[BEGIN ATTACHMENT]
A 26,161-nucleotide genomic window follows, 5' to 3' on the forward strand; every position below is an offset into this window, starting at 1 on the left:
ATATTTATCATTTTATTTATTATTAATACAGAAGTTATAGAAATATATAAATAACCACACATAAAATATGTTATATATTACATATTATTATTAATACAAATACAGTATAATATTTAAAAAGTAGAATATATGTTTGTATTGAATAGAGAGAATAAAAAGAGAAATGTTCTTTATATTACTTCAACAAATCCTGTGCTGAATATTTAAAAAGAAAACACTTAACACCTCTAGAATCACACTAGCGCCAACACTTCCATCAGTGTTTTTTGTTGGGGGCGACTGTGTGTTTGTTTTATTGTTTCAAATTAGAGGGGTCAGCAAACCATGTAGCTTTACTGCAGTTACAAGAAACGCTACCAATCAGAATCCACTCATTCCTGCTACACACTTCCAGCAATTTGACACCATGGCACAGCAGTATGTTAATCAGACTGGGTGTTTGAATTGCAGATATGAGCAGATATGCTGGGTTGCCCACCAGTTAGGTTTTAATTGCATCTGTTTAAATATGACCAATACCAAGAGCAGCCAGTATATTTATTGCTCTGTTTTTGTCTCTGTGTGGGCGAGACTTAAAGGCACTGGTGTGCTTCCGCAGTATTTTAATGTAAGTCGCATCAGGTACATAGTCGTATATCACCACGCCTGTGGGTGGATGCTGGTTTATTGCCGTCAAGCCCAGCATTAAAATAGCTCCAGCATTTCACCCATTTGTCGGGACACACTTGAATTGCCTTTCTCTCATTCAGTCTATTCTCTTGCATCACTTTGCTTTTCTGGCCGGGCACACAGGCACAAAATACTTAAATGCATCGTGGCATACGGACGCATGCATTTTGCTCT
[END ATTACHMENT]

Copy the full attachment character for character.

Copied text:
A 26,161-nucleotide genomic window follows, 5' to 3' on the forward strand; every position below is an offset into this window, starting at 1 on the left:
ATATTTATCATTTTATTTATTATTAATACAGAAGTTATAGAAATATATAAATAACCACACATAAAATATGTTATATATTACATATTATTATTAATACAAATACAGTATAATATTTAAAAAGTAGAATATATGTTTGTATTGAATAGAGAGAATAAAAAGAGAAATGTTCTTTATATTACTTCAACAAATCCTGTGCTGAATATTTAAAAAGAAAACACTTAACACCTCTAGAATCACACTAGCGCCAACACTTCCATCAGTGTTTTTTGTTGGGGGCGACTGTGTGTTTGTTTTATTGTTTCAAATTAGAGGGGTCAGCAAACCATGTAGCTTTACTGCAGTTACAAGAAACGCTACCAATCAGAATCCACTCATTCCTGCTACACACTTCCAGCAATTTGACACCATGGCACAGCAGTATGTTAATCAGACTGGGTGTTTGAATTGCAGATATGAGCAGATATGCTGGGTTGCCCACCAGTTAGGTTTTAATTGCATCTGTTTAAATATGACCAATACCAAGAGCAGCCAGTATATTTATTGCTCTGTTTTTGTCTCTGTGTGGGCGAGACTTAAAGGCACTGGTGTGCTTCCGCAGTATTTTAATGTAAGTCGCATCAGGTACATAGTCGTATATCACCACGCCTGTGGGTGGATGCTGGTTTATTGCCGTCAAGCCCAGCATTAAAATAGCTCCAGCATTTCACCCATTTGTCGGGACACACTTGAATTGCCTTTCTCTCATTCAGTCTATTCTCTTGCATCACTTTGCTTTTCTGGCCGGGCACACAGGCACAAAATACTTAAATGCATCGTGGCATACGGACGCATGCATTTTGCTCT